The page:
The Ukraine conflict and surging prices dragged manufacturing sentiment lower among Czech and Polish manufacturers in April as growth prospects came under further strain, although Hungarian companies were more optimistic, surveys published on Monday showed.

Russia's invasion of Ukraine on Feb. 24, which Moscow calls a "special operation", has added to supply chain and cost headaches for manufacturers, while soaring inflation and interest rate hikes in the region look set to impact consumers and lead to growth slowdowns this year.

Some of the impact was on display in April purchasing managers' indices, with the S&P Global manufacturing PMI for Poland falling to 52.4 in April, from 52.7 in March.

In the Czech Republic, PMI dropped to 54.4 from 54.7 in the previous month, its lowest since November 2020.

Both, though, stayed above the 50 mark dividing expansion from contraction.

"The downside trend is quite apparent, underlying the loss of growth momentum since the beginning of the year," Erste Group Bank analysts said.

Central Europe's economies look to have started 2022 on a strong footing. Preliminary gross domestic product data from the Czech Republic last week - the first release in the region - showed stronger-than-expected first-quarter growth.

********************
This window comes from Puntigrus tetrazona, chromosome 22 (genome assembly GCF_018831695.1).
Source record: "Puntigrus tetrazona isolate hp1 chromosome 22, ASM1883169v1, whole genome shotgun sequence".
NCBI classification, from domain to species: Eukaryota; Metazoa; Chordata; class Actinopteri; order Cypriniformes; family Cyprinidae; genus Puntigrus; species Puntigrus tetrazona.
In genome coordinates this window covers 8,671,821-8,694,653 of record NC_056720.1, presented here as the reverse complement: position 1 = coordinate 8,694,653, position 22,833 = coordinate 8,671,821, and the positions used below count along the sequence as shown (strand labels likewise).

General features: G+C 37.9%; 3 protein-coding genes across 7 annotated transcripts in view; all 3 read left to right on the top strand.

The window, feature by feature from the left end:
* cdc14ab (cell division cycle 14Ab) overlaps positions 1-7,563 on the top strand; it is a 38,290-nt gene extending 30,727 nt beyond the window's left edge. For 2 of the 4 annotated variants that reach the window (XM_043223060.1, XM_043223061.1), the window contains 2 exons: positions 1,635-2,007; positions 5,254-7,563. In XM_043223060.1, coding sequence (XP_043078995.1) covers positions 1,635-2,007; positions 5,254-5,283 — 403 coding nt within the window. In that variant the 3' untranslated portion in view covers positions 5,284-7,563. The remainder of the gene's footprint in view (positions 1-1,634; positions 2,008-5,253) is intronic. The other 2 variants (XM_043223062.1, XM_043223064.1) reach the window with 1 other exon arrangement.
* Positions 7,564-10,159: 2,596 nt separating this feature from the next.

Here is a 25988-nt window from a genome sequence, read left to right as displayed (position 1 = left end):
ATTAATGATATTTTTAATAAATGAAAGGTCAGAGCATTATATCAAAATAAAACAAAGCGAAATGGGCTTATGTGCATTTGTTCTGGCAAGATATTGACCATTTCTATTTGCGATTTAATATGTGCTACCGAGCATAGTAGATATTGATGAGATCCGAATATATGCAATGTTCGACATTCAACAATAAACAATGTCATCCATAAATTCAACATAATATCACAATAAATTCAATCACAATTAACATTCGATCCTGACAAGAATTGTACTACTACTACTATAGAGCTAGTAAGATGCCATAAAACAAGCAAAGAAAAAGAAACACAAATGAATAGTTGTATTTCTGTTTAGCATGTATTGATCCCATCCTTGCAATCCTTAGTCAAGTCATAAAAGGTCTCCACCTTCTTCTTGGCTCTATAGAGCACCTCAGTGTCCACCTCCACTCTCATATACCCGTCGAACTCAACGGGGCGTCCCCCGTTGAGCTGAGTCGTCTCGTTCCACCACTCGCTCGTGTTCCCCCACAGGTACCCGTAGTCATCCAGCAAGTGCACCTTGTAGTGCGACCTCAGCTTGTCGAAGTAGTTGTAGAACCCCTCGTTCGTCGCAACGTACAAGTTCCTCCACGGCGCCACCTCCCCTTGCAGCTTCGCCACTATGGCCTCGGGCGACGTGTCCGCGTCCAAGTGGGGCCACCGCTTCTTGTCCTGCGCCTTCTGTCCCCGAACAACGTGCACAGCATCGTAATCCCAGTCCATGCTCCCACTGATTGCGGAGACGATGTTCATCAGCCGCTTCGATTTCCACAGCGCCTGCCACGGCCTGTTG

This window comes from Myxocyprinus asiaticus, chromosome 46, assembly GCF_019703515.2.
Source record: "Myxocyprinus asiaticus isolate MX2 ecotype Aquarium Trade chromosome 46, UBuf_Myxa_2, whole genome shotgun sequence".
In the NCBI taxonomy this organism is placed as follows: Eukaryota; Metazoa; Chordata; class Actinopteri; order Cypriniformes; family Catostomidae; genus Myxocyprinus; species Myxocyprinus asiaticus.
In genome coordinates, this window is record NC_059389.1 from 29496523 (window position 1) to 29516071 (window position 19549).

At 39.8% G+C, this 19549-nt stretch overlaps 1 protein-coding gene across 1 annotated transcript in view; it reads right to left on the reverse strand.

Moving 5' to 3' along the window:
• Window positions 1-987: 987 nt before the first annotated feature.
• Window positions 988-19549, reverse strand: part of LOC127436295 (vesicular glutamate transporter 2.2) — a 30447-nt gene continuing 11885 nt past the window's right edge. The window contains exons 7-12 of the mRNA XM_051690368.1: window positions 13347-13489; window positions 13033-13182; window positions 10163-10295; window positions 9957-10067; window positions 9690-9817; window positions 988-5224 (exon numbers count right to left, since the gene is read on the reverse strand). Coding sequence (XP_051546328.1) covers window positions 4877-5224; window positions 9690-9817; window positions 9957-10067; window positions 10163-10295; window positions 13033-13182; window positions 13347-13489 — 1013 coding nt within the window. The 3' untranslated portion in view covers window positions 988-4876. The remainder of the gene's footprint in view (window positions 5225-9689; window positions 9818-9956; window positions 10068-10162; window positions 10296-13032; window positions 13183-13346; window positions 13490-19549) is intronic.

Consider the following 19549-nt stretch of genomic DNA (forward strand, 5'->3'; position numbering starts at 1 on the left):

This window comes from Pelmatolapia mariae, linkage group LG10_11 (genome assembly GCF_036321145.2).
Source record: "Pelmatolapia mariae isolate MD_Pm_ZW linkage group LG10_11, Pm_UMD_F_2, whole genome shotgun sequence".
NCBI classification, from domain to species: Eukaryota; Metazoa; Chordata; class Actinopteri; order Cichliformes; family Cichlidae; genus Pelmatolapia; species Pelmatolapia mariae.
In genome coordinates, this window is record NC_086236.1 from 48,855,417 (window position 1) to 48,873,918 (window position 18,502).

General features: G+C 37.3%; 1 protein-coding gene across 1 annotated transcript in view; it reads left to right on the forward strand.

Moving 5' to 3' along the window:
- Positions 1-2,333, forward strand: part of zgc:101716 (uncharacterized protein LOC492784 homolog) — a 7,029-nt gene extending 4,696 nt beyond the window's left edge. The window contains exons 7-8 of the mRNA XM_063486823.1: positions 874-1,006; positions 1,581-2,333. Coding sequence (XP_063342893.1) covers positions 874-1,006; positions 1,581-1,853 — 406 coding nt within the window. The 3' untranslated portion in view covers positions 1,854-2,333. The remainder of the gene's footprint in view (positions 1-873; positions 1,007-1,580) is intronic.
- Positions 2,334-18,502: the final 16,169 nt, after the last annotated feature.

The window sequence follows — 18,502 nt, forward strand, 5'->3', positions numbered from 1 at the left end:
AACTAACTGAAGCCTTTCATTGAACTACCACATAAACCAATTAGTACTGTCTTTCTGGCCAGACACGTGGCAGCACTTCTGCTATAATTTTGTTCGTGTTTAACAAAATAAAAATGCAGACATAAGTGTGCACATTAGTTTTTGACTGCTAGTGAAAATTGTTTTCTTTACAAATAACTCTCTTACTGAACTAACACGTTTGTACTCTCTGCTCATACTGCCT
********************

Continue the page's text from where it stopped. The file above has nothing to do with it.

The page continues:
But analysts say the outlook is darkening.

"We fear that in the coming months it will be very difficult for Czech industry, partly due to the lack of components from Ukraine or Russia, and partly because of the dramatic rise in energy prices, especially gas," Jan Vejmelek, chief economist at Komercni Banka, said.

In the PMI, Czech new orders contracted for a second straight month, although the output component of the index returned to slight growth following a decline in March.

Polish PMI, the lowest since early 2021, also showed new orders dropping for the second month in a row, as turbulent market conditions and rising prices dampened demand both at home and abroad.

However, S&P Global said some signs of stabilisation appeared, and analysts have said the Polish and Hungarian economies could weather troubles better than the Czech economy due to fiscal impulses in Warsaw and Budapest.

Hungarian PMI published under different methodology by the Association of Logistics, Purchasing and Inventory Management (MLBKT) rose to 58.9 in April from 57.6.

Production in Hungary rose, according to the survey.

"It is hard to reconcile such good PMI data with the current situation when prices are going up and there are so many problems in the manufacturing industry, including supply chain troubles," ING economist Peter Virovacz said.

"PMI data is perhaps showing that companies are still optimistic and trust that supply chain issues are temporary while order volumes are steady."

(Reporting by Jason Hovet in Prague, Anita Komuves in Budapest and Alan Charlish in Warsaw. Editing by Jane Merriman)